10 things I know about going public with a personal story

Dawn Rieniets BUPA post-natal depression story

I’ve been writing about my struggle with post natal depression for the last couple of years. There was something about advocating for PND from behind my computer screen, with my own circle, that made me feel secure (enough).

Realistically though, how many people would I actually touch? What could I, one person, do to change the stigma surrounding such a common and closeted phenomenon?

Enter Bupa Blue Room.

Dawn Rieniets BUPA post-natal depression story

They offered me the opportunity to slap my face on a National campaign about post natal depression and we would promote a program I completed, The Parent and Baby Wellbeing Program.

My head thought, ‘Shit yeah!’ and my heart thought, ‘Oh shit.’

These are ten things I learned about going public with my story.

1. Do it for the right reasons

My gut told me to share my story but I had to stop and think seriously about my motivation.

It was important to me that my reasons aligned with my core values. I wanted to be genuine, authentic, and honest. To share with the hope of connecting with others, not for attention.

2. Believe in the brand involved

In my case, I have been a happy Bupa customer since becoming a permanent resident of Australia in 2011. Genuine: tick.

The service I would be promoting was one that I helped me achieve highly desirable results (to put it mildly). Honest: tick.

3. Be at peace with your story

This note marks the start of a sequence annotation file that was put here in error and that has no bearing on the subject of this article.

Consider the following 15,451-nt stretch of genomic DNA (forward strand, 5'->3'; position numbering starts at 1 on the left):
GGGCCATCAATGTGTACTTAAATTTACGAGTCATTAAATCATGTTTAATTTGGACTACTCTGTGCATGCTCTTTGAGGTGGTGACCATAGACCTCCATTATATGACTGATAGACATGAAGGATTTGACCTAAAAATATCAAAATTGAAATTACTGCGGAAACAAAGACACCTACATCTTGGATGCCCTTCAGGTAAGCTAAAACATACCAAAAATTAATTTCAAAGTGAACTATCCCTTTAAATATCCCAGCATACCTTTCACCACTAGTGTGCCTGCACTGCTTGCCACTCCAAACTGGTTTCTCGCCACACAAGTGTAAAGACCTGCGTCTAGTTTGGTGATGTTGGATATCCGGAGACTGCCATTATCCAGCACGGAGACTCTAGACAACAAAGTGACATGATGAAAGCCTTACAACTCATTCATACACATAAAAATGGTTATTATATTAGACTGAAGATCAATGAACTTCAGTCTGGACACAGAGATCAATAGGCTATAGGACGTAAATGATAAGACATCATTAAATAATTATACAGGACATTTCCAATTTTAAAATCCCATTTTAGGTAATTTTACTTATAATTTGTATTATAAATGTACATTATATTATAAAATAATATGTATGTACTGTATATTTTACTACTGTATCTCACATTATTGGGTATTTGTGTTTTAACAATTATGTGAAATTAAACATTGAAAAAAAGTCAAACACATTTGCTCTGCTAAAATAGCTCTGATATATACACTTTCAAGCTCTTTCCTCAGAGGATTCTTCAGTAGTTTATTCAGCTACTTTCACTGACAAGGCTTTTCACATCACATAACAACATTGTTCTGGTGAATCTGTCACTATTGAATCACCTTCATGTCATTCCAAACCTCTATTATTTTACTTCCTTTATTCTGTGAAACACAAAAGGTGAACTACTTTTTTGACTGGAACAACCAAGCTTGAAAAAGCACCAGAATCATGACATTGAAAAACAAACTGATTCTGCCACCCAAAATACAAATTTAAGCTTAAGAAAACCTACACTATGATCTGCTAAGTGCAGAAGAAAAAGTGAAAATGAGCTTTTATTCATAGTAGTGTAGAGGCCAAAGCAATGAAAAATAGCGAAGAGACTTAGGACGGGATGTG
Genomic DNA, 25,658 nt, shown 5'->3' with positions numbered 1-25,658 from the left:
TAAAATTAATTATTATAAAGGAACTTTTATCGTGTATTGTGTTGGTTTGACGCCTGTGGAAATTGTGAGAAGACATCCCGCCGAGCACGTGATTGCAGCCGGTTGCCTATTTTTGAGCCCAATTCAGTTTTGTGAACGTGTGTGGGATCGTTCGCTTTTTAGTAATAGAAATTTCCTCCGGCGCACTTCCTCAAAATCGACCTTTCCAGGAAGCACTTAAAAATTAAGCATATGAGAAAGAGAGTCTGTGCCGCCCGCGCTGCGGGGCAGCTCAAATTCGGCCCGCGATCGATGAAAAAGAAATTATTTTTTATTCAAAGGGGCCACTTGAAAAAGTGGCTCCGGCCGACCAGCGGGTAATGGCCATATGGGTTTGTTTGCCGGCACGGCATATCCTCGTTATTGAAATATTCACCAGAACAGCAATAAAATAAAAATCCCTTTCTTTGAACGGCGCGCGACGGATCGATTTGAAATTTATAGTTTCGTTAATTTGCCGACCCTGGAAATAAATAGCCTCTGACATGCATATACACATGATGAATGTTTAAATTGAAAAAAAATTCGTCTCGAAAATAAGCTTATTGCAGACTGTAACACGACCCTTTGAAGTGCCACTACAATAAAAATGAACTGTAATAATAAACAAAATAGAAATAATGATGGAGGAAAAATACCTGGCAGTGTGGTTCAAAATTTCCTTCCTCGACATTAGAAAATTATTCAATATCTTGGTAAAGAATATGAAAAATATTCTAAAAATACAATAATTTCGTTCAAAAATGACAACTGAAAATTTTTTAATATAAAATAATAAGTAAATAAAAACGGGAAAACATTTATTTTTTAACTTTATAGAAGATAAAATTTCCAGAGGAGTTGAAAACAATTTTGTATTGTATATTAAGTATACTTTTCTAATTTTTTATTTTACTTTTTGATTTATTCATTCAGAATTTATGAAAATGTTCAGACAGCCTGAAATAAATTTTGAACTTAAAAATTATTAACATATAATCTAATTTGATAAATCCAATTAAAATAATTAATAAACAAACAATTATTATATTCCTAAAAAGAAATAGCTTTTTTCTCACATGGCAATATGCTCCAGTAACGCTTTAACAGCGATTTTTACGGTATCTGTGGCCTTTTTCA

You know how, when you are sure of something, criticism rolls right off your back? The problem is, if you are not at peace with something you share, judgement is really going to hurt. When I first started writing about PND on my blog, I was still a bundle of raw nerves. When a family member asked me why didn’t I just write in a journal, implying shame, it stung. Big time. Today I am confident about my experience, where I’ve been, and where I am now.

4. Make sure the family is on board

Dawn Rieniets BUPA post-natal depression story

Being flush with points 1-3 was great but I needed to make sure that anyone else who might be involved was fully supportive. I wanted to say yes to Bupa immediately but I knew I needed to discuss it with my husband to see if a) he was willing to participate, and b) that we were both cool with involving our young daughter.

5. You can give others a voice

By sharing my story about PND I wanted to represent the women who didn’t feel comfortable speaking up. There are a lot of us out there. The first time I wrote about PND I got a stream of messages from friends saying, “Me too!” Women who I never imagined were struggling – and they thought the same of me.

6. Be brave

Without fear, you cannot be brave. People have often told me I was brave for relocating my life from America to Australia. Technically they were correct – I was brave as hell but also shitting my pants the entire time. I’ve never gotten used to being brave.

Doing this ad forced me to step outside my comfort-zone, to be vulnerable, which in my experience, leads to deeper connections and richer relationships.

7. Have zero expectations

I would be a liar if I said I had no expectations about what this campaign would bring. I wanted to help mothers, to de-stigmatise post natal depression, to bring more people into my community, to change the world! It’s good to be hopeful but important to remain realistic. Things won’t change overnight but I have to say, I am thrilled about the opportunities coming my way. I’m able to continue sharing my story.

8. Be proud of yourself

Is this difficult for anyone else? I’m kind of loud and outspoken therefore you might not realise I am also a humble person. But you know what, dang it?!?! I am proud. Proud as punch. This ad took a lot of planning, a lot of hours, a lot of professional teams. Absolutely everyone, including me, have been rapt with the results.